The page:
The Indonesian navy confirmed on Saturday that a missing submarine with 53 men on board had “sunk” from Bali, leaving crew with no hope of survival as oxygen reserves ran out.
Also read: Intense search to find Indonesian submarine
The Navy found several wreckage of the submarine at sea, which we have not heard since Wednesday, some of which came from inside the submarine, indicating irreparable damage.
Hundreds of soldiers and twenty boats were mobilized to identify the sinking KRI 402, which was forty years old for German construction.
The Navy estimated a maximum of 72 hours of oxygen reserves for the crew in the event of a power failure and this deadline was approved early Saturday morning, making their chances of survival unlikely.
“Based on what we believe KRI came from Nanga, we have changed the status of the submarine from + missing + to + sinking,” Indonesian Navy spokesman Yudo Margono told a conference.
The wreckage found could “not come out of the submarine without external pressure or damage to its torpedo launcher system,” he said.
The Navy seized a number of items, including a part of the torpedo system and a grease bottle used to lubricate the submarine’s periscope.
She also found a prayer rug used by Muslims.
The search continues but the deep rescue operation is “extremely dangerous and difficult,” a Navy spokesman said.
“We do not know the status of the victims as we have not found anything yet.” “But once you find these items, you can make your own conclusions.”
The submarine, one of five available to the Indonesian navy, made the dive north of the island of Bali on Wednesday morning during a planned military maneuver. Contact with the submersible was immediately lost.
Military officials estimate the submarine may have sunk to a depth of 700 meters, much deeper than it was designed to.
They did not elaborate on what happened beyond the planned blockade or why he had more people.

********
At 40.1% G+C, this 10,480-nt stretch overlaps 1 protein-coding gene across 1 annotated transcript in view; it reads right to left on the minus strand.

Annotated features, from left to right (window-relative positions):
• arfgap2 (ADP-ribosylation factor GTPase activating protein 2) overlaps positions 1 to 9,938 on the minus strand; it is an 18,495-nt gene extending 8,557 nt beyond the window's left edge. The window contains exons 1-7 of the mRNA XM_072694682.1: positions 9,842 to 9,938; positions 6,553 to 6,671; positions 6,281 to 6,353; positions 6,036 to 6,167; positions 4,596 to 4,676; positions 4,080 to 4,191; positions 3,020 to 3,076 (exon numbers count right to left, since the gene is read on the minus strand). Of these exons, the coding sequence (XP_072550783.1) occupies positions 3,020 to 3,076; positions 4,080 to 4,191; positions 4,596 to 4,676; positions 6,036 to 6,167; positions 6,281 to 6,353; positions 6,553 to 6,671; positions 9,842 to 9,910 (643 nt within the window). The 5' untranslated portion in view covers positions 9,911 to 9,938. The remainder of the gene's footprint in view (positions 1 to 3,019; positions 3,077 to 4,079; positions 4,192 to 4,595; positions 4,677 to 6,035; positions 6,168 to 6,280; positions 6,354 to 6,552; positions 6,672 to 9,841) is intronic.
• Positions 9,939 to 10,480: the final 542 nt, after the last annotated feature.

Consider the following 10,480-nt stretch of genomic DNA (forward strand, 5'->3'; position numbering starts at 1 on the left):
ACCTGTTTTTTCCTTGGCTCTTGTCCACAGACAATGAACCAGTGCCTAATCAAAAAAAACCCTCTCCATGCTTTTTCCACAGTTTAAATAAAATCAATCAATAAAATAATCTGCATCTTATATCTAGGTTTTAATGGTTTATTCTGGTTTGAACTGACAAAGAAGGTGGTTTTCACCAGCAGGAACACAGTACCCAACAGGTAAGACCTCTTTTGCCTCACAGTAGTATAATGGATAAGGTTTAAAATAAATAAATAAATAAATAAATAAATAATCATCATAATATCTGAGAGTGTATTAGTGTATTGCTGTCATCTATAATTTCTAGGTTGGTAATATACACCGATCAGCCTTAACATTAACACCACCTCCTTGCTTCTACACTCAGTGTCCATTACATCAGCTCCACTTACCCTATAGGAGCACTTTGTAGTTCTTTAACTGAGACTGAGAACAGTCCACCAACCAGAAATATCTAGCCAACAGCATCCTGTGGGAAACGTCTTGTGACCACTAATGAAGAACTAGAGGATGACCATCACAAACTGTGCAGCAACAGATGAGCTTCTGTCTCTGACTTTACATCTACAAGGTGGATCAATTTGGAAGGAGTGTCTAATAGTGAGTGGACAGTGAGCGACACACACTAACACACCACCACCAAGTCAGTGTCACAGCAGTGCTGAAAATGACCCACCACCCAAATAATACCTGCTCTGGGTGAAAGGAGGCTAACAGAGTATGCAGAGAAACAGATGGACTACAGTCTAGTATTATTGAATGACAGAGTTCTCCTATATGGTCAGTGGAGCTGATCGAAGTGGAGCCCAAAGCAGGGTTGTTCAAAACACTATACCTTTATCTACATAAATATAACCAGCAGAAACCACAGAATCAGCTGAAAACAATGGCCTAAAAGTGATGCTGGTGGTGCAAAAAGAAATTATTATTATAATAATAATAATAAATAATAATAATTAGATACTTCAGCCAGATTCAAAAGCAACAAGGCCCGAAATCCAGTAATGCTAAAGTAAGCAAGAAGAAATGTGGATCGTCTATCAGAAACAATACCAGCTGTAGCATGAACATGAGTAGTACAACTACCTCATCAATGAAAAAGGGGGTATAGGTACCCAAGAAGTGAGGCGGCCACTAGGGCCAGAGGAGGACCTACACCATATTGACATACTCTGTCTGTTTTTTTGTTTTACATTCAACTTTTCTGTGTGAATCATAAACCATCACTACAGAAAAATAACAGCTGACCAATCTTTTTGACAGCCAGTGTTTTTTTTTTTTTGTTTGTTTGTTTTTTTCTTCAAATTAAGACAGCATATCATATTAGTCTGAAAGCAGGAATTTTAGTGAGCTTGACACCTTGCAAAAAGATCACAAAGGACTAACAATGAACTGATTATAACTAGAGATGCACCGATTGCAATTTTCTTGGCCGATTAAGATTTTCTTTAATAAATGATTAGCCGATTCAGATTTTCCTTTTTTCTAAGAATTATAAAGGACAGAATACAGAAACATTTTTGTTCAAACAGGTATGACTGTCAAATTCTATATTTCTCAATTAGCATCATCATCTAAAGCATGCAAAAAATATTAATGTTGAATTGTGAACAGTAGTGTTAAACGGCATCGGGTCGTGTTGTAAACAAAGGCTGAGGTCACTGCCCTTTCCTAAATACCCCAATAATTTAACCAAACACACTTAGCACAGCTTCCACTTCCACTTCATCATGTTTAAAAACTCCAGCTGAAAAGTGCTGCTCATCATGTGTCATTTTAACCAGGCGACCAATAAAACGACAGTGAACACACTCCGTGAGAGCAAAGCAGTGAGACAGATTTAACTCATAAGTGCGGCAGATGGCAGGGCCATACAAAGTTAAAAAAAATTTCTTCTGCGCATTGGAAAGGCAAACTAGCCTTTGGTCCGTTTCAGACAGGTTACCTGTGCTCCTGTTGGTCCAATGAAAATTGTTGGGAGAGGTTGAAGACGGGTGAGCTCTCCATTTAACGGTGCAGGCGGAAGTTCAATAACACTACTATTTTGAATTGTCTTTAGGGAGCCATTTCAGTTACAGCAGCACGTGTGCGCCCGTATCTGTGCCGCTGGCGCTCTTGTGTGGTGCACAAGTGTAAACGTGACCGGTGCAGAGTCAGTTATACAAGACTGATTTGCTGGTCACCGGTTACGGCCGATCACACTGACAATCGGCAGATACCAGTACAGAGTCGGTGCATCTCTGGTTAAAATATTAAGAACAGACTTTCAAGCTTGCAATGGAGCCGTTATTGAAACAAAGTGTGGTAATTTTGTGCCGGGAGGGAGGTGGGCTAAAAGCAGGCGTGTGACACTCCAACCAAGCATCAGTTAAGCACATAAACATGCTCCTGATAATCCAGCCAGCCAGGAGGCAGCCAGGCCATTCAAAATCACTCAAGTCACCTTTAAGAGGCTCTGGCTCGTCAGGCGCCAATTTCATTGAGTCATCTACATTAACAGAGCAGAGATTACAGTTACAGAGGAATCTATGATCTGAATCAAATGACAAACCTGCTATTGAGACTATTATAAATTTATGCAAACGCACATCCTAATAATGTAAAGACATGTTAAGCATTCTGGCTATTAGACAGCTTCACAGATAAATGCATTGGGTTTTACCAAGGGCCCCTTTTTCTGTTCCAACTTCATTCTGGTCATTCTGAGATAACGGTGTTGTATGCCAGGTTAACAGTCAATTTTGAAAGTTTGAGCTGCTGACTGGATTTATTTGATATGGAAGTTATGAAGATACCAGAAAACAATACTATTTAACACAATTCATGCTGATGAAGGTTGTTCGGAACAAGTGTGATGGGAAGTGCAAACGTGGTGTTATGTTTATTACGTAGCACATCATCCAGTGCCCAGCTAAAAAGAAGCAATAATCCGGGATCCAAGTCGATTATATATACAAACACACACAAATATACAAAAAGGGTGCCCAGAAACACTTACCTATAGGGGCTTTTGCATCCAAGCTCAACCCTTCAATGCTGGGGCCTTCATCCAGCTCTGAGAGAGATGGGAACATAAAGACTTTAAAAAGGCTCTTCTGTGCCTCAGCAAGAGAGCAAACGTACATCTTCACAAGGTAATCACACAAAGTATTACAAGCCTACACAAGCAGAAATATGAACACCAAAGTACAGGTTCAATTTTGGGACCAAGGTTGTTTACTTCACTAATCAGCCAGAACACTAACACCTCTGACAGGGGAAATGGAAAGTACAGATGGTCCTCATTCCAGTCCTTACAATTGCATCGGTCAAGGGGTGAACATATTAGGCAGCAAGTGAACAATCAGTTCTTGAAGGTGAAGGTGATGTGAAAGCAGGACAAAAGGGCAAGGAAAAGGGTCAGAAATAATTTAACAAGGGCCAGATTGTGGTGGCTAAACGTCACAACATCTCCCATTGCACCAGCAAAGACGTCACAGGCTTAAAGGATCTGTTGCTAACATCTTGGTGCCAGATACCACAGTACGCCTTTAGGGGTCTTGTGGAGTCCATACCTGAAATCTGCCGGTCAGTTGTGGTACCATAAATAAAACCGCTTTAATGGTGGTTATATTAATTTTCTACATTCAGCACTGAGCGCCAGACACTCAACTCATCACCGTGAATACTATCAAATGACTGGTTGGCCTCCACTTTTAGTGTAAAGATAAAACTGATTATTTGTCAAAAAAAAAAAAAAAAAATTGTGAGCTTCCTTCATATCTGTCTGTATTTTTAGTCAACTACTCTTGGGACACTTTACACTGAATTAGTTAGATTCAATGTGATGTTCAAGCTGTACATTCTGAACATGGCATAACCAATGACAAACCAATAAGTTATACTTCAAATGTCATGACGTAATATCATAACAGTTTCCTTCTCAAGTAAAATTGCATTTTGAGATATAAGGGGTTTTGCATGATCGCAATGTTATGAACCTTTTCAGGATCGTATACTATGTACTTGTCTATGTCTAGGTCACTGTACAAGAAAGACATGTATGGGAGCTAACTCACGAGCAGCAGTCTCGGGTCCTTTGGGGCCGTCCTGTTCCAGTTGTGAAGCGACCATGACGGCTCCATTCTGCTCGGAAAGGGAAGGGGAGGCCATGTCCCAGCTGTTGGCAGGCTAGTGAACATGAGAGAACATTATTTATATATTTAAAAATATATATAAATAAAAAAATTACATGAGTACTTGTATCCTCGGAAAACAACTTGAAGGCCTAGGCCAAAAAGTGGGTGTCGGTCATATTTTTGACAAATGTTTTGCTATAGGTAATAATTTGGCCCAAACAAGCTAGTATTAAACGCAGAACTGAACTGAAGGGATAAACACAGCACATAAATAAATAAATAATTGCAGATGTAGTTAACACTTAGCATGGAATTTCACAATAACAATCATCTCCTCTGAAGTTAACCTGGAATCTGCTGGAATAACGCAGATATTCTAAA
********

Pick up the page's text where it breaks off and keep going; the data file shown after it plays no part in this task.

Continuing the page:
Experts said the appearance of droplets of oil at the spot where he dived could lead to fears that the reservoir would rupture or even the submarine would be dismantled.
Retired French Vice Admiral Jean-Louis Vicot, a former commander of the Nuclear Missile Submarine (SNLE), described the fuel slick as a “bad sign”.
“This diesel will be in bunkers outside and inside. If the hull is cracked, the tanks will break and the diesel surface will rise, ”he told AFP.
This type of submarine is designed to withstand pressure up to a depth of 300 or 400 meters. The expert said that in case of strong pressure their shell is likely to rupture.
The Navy said the submarine, which was delivered to Indonesia in 1981, was in good condition.
The Southeast Asian archipelago did not have its own submarine rescue capabilities and called in foreign navies.
Two Australian Navy ships arrived in the area while the United States Air Force was dispatched.
In addition to reinforcements from India and Malaysia, the Singaporean ship MV Swift, which specializes in submarine rescue, is also expected to rescue.
Indonesia has never experienced serious incidents related to its submarine before, but many other countries have been hit by deadly accidents.
In 2000, Kursk, Russia’s nuclear-powered submarine of the Northern Fleet, sank during maneuvers in the Barents Sea (northwestern Russia), killing 118 crew.
In 2017, the Argentine submarine San Juan, with 44 sailors, disappeared 400 kilometers off the coast.